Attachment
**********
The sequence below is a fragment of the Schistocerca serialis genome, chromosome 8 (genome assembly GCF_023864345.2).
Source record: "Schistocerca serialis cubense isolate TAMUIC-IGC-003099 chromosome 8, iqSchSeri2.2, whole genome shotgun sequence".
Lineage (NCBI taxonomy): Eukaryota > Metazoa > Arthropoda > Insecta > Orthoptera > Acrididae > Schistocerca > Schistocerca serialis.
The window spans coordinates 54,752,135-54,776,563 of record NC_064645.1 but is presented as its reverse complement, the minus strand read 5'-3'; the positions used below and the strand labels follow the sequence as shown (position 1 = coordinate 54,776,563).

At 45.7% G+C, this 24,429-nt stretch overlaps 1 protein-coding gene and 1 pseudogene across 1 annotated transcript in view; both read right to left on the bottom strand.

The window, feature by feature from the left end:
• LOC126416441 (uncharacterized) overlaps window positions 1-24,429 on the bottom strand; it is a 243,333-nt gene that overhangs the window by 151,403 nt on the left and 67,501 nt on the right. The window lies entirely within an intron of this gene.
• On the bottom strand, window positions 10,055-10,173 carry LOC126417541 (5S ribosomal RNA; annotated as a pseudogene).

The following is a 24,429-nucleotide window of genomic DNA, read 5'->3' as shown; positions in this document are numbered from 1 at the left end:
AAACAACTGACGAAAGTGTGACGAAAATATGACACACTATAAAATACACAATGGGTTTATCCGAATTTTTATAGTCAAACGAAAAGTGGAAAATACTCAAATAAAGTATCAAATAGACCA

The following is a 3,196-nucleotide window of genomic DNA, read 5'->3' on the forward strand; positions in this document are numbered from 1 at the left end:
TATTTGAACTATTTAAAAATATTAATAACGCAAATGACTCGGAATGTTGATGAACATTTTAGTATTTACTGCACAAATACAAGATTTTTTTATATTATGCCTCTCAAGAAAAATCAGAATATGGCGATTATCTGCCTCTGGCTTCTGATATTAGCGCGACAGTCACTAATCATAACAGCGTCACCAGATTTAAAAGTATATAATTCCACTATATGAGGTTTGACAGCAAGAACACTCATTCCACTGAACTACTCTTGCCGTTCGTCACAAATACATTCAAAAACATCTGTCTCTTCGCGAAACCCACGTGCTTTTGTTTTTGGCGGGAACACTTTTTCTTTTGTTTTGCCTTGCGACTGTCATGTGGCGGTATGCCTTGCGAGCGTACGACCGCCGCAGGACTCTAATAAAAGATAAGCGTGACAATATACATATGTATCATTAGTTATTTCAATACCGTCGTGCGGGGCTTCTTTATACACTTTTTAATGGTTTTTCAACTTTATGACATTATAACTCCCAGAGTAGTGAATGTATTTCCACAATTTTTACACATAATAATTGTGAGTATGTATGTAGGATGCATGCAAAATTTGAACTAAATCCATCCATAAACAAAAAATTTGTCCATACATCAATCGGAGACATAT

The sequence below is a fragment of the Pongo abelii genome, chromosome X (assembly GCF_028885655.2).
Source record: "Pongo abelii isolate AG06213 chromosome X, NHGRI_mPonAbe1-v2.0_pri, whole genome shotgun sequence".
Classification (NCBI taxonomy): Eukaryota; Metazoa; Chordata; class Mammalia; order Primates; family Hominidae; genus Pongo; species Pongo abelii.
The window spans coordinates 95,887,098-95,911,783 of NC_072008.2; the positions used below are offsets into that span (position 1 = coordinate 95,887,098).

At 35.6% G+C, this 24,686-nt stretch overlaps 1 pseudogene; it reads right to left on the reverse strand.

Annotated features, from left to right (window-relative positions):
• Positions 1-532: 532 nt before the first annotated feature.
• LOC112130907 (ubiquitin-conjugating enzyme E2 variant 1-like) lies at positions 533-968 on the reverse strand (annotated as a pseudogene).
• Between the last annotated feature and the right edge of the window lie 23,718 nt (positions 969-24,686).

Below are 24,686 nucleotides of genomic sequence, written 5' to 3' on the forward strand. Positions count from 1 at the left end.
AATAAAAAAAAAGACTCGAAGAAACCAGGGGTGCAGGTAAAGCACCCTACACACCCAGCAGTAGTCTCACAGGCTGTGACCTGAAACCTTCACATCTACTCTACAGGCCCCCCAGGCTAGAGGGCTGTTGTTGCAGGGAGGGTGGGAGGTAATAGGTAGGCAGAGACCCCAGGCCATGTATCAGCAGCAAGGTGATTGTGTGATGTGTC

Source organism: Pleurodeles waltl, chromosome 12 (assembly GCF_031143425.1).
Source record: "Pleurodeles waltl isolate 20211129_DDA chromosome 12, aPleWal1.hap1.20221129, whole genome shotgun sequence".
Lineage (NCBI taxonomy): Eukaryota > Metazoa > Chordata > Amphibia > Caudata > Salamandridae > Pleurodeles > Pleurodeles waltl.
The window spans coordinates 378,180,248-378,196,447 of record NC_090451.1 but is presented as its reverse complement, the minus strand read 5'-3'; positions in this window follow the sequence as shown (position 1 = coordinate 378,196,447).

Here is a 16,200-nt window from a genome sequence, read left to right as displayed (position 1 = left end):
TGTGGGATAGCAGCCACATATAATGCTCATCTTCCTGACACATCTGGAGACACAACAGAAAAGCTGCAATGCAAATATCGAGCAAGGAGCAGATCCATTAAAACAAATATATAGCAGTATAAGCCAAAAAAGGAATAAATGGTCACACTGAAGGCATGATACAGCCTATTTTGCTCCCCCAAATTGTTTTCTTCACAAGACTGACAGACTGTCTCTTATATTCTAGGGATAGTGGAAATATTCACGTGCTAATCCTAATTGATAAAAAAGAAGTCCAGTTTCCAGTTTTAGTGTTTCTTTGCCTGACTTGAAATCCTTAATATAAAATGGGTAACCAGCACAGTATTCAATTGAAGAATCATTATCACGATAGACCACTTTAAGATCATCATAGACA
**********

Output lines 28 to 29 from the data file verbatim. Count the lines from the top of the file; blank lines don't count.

Here is a 16,200-nt window from a genome sequence, read left to right as displayed (position 1 = left end):
TGTGGGATAGCAGCCACATATAATGCTCATCTTCCTGACACATCTGGAGACACAACAGAAAAGCTGCAATGCAAATATCGAGCAAGGAGCAGATCCATTAAAACAAATATATAGCAGTATAAGCCAAAAAAGGAATAAATGGTCACACTGAAGGCATGATACAGCCTATTTTGCTCCCCCAAATTGTTTTCTTCACAAGACTGACAGACTGTCTCTTATATTCTAGGGATAGTGGAAATATTCACGTGCTAATCCTAATTGATAAAAAAGAAGTCCAGTTTCCAGTTTTAGTGTTTCTTTGCCTGACTTGAAATCCTTAATATAAAATGGGTAACCAGCACAGTATTCAATTGAAGAATCATTATCACGATAGACCACTTTAAGATCATCATAGACA